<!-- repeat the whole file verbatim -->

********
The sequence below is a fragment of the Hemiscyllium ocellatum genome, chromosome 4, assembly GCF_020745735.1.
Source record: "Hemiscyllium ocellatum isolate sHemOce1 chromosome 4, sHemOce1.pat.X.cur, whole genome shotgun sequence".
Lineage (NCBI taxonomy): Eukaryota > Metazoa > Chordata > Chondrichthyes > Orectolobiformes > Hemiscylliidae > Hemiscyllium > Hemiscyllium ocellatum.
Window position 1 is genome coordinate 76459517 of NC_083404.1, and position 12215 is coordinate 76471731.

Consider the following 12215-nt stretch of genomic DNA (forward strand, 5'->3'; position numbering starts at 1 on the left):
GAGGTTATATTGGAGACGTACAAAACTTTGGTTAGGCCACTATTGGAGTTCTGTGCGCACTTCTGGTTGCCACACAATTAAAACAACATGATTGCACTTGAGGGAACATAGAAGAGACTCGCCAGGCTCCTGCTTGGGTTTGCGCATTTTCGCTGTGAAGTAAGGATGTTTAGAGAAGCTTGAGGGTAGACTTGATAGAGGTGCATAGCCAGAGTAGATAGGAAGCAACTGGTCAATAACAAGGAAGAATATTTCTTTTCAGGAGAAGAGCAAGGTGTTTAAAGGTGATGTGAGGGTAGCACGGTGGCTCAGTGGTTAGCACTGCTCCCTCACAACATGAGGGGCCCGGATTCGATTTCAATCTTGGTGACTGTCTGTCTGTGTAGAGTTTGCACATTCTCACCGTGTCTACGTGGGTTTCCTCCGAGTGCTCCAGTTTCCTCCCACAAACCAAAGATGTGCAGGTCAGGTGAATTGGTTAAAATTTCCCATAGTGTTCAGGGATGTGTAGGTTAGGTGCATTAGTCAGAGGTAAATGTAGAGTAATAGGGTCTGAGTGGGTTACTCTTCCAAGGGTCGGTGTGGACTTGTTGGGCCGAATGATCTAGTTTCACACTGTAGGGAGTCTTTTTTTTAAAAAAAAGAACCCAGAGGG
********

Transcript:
The sequence below is a fragment of the Hemiscyllium ocellatum genome, chromosome 4, assembly GCF_020745735.1.
Source record: "Hemiscyllium ocellatum isolate sHemOce1 chromosome 4, sHemOce1.pat.X.cur, whole genome shotgun sequence".
Lineage (NCBI taxonomy): Eukaryota > Metazoa > Chordata > Chondrichthyes > Orectolobiformes > Hemiscylliidae > Hemiscyllium > Hemiscyllium ocellatum.
Window position 1 is genome coordinate 76459517 of NC_083404.1, and position 12215 is coordinate 76471731.

Consider the following 12215-nt stretch of genomic DNA (forward strand, 5'->3'; position numbering starts at 1 on the left):
GAGGTTATATTGGAGACGTACAAAACTTTGGTTAGGCCACTATTGGAGTTCTGTGCGCACTTCTGGTTGCCACACAATTAAAACAACATGATTGCACTTGAGGGAACATAGAAGAGACTCGCCAGGCTCCTGCTTGGGTTTGCGCATTTTCGCTGTGAAGTAAGGATGTTTAGAGAAGCTTGAGGGTAGACTTGATAGAGGTGCATAGCCAGAGTAGATAGGAAGCAACTGGTCAATAACAAGGAAGAATATTTCTTTTCAGGAGAAGAGCAAGGTGTTTAAAGGTGATGTGAGGGTAGCACGGTGGCTCAGTGGTTAGCACTGCTCCCTCACAACATGAGGGGCCCGGATTCGATTTCAATCTTGGTGACTGTCTGTCTGTGTAGAGTTTGCACATTCTCACCGTGTCTACGTGGGTTTCCTCCGAGTGCTCCAGTTTCCTCCCACAAACCAAAGATGTGCAGGTCAGGTGAATTGGTTAAAATTTCCCATAGTGTTCAGGGATGTGTAGGTTAGGTGCATTAGTCAGAGGTAAATGTAGAGTAATAGGGTCTGAGTGGGTTACTCTTCCAAGGGTCGGTGTGGACTTGTTGGGCCGAATGATCTAGTTTCACACTGTAGGGAGTCTTTTTTTTAAAAAAAAGAACCCAGAGGG